Pinning a tab should disable throttling. Gives user straightforward control over which tabs are important.


I second this. I'm generally a fan of efforts to reduce the CPU usage of background tabs (as one who constantly finds himself with an embarrassing number of open tabs), but I need to be able to control which tabs I absolutely don't want throttled.


Not the greatest solution, considering Pinning isn't documented anywhere and most Chrome users have no idea it exists. Which is a shame, as pinning is probably my favorite browser feature.


>Not the greatest solution, considering Pinning isn't documented anywhere and most Chrome users have no idea it exists. -- I might say this is precisely why it'd be smart mode of control: Tying a power user-ish granular feature (throttling) to another power user feature (pinning) seems like a bit of self-selective optimization, while being quite elegant in its simplicity.

So, for me, +1 for pinned tabs != throttled.


I'd use Pinning a lot more if it didn't shrink the tab down to its Favicon size. Wish it would also prevent you from closing the tab.


Interestingly, I'd never use pinning if it didn't shrink the tab down. I never have any trouble with keeping my tabs ordered, so the main value pinning gives me is the shrinking.


Same here. The shrinking keeps my tabs so much more organized.


FYI: You can still close the tab, just not by clicking the (no longer visible) X. This may not fit your use case, but then again it might (I can't remember the last time I closed a tab by clicking instead of with ctrl+w).


he is saying that he wishing pinning tabs _prevented_ the tab from being closed (as opera does). I have closed pinned tabs my mistake before (ctrl+w too many times) and I agree.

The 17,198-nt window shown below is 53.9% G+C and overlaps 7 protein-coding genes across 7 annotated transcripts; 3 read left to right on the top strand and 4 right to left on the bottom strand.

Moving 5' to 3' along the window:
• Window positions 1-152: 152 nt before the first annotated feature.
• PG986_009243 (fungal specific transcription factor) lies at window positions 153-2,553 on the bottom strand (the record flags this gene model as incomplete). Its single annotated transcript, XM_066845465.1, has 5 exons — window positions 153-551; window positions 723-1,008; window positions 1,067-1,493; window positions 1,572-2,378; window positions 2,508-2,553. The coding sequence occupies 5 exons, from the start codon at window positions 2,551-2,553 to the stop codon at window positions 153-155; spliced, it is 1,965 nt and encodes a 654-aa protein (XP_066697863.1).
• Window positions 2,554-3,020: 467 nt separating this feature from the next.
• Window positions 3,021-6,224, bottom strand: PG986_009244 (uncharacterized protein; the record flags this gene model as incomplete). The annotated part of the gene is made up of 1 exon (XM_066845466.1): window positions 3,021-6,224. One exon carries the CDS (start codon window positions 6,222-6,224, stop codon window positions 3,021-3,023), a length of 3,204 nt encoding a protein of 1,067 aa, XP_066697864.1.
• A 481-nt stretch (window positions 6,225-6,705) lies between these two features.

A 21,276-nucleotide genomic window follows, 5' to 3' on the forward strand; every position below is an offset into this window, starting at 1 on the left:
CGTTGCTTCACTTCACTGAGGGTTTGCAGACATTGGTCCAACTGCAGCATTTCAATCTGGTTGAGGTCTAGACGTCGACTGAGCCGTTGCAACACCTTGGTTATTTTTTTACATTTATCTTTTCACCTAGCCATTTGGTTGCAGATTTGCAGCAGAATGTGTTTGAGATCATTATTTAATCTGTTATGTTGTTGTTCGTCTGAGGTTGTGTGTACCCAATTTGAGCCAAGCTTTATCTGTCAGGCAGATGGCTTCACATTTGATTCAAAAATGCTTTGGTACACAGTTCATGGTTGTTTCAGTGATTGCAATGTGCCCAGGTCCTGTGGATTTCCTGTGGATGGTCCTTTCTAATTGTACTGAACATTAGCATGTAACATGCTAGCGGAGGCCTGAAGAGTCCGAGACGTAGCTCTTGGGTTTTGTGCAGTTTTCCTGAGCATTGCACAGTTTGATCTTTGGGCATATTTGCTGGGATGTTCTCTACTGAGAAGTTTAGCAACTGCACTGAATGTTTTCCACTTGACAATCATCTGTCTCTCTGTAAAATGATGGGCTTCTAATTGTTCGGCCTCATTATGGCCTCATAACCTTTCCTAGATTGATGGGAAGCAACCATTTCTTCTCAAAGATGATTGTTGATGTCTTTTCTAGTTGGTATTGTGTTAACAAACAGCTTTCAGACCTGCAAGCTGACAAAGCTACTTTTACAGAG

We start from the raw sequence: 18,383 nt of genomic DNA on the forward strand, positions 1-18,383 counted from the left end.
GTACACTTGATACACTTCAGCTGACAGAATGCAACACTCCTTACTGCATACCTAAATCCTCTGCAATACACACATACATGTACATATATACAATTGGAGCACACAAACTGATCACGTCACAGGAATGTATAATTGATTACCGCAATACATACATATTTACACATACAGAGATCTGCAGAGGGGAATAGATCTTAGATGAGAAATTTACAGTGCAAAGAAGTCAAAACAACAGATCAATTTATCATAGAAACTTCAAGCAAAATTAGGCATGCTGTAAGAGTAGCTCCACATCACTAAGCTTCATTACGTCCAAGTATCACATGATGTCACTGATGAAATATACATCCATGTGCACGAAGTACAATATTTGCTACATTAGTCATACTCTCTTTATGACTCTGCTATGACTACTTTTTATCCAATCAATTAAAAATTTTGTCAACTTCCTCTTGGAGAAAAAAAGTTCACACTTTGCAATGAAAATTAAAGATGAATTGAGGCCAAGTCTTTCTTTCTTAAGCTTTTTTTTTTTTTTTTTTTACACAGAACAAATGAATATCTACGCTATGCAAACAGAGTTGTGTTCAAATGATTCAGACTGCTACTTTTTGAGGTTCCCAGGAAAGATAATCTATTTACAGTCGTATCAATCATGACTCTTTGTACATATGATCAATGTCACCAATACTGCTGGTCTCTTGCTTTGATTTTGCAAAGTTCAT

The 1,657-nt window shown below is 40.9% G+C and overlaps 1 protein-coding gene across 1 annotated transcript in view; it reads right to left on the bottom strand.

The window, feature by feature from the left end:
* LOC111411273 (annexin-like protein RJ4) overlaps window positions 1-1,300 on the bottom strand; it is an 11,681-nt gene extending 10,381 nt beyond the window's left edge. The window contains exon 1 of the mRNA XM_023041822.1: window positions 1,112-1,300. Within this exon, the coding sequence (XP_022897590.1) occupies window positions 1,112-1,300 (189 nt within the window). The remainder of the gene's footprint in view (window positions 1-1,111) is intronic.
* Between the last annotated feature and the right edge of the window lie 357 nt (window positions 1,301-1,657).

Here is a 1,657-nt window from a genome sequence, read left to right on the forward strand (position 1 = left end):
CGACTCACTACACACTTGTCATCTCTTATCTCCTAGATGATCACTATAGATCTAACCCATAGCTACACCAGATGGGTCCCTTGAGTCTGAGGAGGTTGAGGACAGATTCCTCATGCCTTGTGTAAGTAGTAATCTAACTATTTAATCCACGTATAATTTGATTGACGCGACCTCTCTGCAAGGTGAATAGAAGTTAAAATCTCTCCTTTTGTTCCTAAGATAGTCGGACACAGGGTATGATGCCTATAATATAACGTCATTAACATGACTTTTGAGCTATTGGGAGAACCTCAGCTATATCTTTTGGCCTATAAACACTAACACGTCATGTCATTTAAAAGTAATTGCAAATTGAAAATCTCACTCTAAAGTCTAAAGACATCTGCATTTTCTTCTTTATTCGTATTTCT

Oh, my mistake


+1. I just now found out about it. Tried it, saw the tab reduced to a favicon, and will probably never use it till that's fixed. Especially with how a Gmail Tab blinks when I get a hangout message.


The "reduce to favicon" is my favorite part of pinned tabs: I pin all my slack tabs and other messaging tabs and just watch for the blue dot indicating activity and/or the red circle that indicates a private message (on slack)


> Especially with how a Gmail Tab blinks when I get a hangout message.

The pinned tab for GMail has a blue dot for "attention needed". Though this is suboptimal because I think it represents both IMs and new mail.


Are you sure that's not an extension? On macOS, at least, it's a very subtle gradient color change animation that's hard to notice.


I get a blue dot on my mac


Also there are some sites that don't work well with pinning, including G Suite. I'd love to have pinned tabs for work email, work calendar, personal email, and personal calendar. But every time my session expires, they all get redirected to login pages.


Am I the only one who uses pinning as pseudo-bookmarks? I would rather my pinned tabs be throttled more rather than less.


I do that too, sort of. My pinned tabs are either VK/Facebook messenger, or things I plan on getting to later (interesting software to install, movies to watch, ...)


That's funny... for me the pinned tabs are the ones that are always open (email, Slack, Spotify).


Am I the only one that finds pinning extremely buggy? I try it every year or two and always have the same result: pinned tabs work great at first, but eventually enter a state where tabs cannot be completely unpinned.

Unpinning and restarting my browser brings them right back in pinned state, and it seems like nothing I do short of reinstalling my browser profile corrects this.

I've seen this happen on multiple machines, so I feel like it can't just be me.


I like the idea of pinned tab, but since they cannot be moved freely it is only halfway useful for me.


Including me, thanks for the tip! First time I've ever heard of this feature.


Pinned tabs definitely should be excluded from throttling. Pinning tab for me usually means that I want to keep track of something, which usually is my email, chat client, etc. I don't want to be notified about new email on my phone before I get that notification on PC, which is already happening too often. That's just unnecessary hassle.

Though I'm not sure how popular this feature is and I would vote for other ways to turn throttling off, especially for those which prompt user about it.